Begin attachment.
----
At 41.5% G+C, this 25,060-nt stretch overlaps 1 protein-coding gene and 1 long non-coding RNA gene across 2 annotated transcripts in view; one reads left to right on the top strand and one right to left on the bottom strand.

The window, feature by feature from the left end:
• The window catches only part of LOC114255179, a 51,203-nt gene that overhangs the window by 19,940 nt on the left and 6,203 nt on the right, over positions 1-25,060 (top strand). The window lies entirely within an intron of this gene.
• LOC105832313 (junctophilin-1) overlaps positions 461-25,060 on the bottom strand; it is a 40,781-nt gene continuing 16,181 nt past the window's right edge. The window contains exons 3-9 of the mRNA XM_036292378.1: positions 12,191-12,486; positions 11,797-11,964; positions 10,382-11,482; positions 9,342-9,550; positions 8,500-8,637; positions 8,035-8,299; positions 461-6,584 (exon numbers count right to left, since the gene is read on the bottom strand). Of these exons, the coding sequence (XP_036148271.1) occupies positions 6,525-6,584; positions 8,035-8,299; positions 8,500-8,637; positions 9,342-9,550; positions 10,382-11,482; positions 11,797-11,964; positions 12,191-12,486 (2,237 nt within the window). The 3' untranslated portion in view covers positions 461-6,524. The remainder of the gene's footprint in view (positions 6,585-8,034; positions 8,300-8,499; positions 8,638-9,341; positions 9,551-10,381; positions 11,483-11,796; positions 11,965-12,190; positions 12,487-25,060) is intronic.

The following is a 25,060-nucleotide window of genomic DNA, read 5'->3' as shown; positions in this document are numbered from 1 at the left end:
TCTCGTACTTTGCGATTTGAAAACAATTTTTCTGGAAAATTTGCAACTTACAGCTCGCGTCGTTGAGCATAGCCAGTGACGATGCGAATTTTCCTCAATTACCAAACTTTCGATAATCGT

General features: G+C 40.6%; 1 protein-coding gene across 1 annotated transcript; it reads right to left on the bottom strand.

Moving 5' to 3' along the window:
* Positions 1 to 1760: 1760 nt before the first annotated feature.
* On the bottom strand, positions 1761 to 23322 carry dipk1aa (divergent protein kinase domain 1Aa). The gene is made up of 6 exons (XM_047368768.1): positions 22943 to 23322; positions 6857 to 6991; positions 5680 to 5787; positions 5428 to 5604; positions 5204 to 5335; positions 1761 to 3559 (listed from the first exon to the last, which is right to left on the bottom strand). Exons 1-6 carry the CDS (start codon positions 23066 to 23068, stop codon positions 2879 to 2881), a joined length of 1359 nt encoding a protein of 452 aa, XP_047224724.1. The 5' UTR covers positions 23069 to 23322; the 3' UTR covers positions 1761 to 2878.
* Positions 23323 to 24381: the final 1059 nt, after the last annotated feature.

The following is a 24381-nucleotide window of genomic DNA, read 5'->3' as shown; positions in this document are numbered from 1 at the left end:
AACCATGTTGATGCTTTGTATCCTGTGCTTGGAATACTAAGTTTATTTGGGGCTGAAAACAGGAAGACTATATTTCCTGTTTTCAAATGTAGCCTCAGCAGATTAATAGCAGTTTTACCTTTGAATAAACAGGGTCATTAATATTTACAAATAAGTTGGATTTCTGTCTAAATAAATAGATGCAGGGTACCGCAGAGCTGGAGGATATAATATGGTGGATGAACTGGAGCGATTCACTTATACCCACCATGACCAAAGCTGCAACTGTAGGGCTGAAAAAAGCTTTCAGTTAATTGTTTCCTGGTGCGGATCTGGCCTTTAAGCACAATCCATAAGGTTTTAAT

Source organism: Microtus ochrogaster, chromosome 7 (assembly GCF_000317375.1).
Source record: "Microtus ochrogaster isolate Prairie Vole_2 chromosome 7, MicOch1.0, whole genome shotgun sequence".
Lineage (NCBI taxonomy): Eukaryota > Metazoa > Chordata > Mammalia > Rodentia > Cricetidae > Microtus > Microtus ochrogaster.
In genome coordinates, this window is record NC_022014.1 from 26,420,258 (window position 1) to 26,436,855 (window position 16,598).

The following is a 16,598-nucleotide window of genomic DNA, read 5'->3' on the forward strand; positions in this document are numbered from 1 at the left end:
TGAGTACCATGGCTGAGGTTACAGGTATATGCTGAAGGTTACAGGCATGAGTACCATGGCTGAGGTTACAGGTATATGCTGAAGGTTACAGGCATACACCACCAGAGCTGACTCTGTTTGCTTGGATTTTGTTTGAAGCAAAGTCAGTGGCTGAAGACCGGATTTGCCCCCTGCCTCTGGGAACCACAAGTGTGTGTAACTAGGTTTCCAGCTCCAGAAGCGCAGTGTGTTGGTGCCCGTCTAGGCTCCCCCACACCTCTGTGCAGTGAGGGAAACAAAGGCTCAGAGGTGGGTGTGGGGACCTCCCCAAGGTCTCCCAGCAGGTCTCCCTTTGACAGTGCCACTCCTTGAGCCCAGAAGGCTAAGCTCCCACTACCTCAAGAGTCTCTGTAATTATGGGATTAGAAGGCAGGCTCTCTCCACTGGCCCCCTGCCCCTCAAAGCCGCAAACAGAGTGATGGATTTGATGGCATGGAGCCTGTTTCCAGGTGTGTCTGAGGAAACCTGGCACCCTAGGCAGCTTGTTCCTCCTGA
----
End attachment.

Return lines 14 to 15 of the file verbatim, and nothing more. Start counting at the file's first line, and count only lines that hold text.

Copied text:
Source organism: Microtus ochrogaster, chromosome 7 (assembly GCF_000317375.1).
Source record: "Microtus ochrogaster isolate Prairie Vole_2 chromosome 7, MicOch1.0, whole genome shotgun sequence".